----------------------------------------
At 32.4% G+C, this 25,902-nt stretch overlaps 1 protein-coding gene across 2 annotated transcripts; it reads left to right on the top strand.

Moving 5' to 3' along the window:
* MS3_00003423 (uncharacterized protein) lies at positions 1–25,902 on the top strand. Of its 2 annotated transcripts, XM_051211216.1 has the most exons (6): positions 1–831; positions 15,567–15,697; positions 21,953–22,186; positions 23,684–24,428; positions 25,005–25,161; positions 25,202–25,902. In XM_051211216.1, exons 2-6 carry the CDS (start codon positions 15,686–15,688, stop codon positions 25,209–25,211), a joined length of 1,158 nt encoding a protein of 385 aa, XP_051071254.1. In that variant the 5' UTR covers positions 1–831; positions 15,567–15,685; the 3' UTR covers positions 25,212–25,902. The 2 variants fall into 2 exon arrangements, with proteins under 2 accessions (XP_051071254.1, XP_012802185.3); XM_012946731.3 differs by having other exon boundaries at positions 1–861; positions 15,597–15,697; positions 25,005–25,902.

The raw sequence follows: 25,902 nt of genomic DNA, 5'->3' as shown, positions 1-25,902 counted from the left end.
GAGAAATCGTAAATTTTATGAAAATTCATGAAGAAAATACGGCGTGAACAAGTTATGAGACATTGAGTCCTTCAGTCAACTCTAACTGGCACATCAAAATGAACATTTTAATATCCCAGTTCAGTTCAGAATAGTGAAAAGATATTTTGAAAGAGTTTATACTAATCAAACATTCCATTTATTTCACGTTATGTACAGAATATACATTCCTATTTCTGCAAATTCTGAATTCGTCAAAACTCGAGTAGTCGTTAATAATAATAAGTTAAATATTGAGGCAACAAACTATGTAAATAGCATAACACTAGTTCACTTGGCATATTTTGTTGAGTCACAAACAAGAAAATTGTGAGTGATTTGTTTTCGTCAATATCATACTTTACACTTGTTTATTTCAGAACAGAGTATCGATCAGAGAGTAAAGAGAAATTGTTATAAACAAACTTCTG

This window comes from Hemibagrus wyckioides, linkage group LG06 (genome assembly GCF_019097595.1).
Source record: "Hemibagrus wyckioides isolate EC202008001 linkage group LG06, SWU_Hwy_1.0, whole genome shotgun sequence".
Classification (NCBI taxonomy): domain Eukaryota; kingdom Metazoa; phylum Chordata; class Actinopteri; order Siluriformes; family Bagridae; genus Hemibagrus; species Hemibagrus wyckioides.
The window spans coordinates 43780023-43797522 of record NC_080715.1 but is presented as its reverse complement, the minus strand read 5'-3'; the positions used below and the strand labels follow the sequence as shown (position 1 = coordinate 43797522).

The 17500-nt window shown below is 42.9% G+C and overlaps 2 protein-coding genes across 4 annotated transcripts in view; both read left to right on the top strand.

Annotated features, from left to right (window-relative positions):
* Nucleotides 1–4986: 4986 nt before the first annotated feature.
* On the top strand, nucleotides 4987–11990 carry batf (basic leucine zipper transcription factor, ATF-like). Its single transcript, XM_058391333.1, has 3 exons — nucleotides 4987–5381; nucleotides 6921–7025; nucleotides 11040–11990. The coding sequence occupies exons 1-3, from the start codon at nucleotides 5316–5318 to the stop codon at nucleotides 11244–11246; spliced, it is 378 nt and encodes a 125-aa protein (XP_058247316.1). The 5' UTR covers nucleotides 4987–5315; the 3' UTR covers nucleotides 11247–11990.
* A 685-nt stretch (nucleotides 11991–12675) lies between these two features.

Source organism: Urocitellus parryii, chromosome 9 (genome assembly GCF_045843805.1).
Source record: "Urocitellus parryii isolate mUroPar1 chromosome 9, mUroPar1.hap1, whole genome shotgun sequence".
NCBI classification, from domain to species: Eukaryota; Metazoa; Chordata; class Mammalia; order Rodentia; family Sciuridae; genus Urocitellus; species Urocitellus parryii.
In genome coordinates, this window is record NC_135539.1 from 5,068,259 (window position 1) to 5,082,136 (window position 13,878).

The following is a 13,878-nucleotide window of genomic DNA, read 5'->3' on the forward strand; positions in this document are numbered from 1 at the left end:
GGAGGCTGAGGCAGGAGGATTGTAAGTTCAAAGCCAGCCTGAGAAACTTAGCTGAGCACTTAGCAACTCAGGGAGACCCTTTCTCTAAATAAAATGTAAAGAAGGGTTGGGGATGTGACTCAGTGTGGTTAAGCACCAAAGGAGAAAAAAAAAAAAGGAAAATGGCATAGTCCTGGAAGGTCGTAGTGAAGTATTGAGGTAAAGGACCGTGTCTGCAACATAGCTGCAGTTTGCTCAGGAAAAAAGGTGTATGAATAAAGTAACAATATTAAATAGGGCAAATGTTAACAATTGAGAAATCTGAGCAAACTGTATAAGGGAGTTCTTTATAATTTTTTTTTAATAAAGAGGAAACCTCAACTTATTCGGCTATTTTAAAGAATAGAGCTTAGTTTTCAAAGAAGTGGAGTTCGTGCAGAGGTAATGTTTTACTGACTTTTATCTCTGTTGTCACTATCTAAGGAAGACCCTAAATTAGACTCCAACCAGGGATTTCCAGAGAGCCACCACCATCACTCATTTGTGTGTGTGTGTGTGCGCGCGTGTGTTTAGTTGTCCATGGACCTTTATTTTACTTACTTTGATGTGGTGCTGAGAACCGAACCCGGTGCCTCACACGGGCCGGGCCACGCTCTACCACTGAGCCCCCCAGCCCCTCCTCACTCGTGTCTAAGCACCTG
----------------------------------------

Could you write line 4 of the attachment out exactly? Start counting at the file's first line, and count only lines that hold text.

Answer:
The raw sequence follows: 25,902 nt of genomic DNA, 5'->3' as shown, positions 1-25,902 counted from the left end.